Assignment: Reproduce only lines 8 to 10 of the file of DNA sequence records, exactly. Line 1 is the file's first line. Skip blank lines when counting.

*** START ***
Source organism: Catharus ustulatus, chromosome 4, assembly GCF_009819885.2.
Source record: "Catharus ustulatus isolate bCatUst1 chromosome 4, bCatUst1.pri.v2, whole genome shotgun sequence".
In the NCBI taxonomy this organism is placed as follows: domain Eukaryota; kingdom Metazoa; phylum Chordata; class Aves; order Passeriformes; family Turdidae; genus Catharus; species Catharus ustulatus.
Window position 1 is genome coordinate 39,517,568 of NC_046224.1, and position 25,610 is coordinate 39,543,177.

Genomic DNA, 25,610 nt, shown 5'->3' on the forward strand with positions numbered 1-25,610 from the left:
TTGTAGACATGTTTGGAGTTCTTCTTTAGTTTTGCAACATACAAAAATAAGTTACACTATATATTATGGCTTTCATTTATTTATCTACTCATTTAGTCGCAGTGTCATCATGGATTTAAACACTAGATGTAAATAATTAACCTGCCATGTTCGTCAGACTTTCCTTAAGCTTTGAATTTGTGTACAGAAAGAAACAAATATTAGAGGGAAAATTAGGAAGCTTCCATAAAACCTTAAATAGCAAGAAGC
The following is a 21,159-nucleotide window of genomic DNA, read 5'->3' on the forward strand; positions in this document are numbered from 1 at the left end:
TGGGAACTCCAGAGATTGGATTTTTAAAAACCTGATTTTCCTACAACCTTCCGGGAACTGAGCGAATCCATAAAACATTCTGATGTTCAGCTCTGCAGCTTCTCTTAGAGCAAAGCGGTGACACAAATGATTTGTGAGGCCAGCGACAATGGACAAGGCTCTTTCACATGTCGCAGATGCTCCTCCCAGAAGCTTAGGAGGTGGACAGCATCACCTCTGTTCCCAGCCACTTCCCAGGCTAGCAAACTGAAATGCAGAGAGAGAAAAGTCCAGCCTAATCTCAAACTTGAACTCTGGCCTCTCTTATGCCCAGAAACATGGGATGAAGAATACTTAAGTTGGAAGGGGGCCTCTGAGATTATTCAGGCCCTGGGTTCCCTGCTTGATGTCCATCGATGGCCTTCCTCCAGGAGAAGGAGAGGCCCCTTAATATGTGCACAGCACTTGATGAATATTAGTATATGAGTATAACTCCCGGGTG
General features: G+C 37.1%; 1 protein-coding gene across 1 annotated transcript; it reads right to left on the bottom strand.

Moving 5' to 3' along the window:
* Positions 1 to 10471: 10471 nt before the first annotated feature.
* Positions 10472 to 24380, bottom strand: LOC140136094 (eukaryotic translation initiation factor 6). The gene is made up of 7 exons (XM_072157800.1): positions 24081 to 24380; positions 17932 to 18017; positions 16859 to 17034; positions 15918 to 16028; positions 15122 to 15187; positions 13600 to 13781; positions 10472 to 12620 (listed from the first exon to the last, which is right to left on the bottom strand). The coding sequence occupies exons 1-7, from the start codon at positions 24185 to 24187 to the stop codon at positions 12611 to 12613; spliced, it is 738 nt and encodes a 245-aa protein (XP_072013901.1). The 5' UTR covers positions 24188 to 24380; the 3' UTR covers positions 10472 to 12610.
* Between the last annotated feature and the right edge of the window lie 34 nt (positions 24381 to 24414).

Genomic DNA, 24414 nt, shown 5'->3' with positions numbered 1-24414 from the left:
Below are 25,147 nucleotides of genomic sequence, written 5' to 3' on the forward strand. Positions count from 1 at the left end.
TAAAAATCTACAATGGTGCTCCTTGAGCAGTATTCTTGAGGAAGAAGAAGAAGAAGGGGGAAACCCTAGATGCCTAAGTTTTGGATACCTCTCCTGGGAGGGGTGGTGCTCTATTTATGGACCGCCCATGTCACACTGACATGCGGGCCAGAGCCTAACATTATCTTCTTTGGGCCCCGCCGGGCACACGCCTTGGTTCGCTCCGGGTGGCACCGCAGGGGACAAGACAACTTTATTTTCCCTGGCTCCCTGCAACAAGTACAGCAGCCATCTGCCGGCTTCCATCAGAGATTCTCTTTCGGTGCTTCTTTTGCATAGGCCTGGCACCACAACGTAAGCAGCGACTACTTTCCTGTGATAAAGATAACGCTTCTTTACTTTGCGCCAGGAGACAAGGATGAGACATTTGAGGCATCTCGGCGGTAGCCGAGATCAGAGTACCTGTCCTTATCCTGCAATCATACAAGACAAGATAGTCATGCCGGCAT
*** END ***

TGGGAACTCCAGAGATTGGATTTTTAAAAACCTGATTTTCCTACAACCTTCCGGGAACTGAGCGAATCCATAAAACATTCTGATGTTCAGCTCTGCAGCTTCTCTTAGAGCAAAGCGGTGACACAAATGATTTGTGAGGCCAGCGACAATGGACAAGGCTCTTTCACATGTCGCAGATGCTCCTCCCAGAAGCTTAGGAGGTGGACAGCATCACCTCTGTTCCCAGCCACTTCCCAGGCTAGCAAACTGAAATGCAGAGAGAGAAAAGTCCAGCCTAATCTCAAACTTGAACTCTGGCCTCTCTTATGCCCAGAAACATGGGATGAAGAATACTTAAGTTGGAAGGGGGCCTCTGAGATTATTCAGGCCCTGGGTTCCCTGCTTGATGTCCATCGATGGCCTTCCTCCAGGAGAAGGAGAGGCCCCTTAATATGTGCACAGCACTTGATGAATATTAGTATATGAGTATAACTCCCGGGTG
General features: G+C 37.1%; 1 protein-coding gene across 1 annotated transcript; it reads right to left on the bottom strand.

Moving 5' to 3' along the window: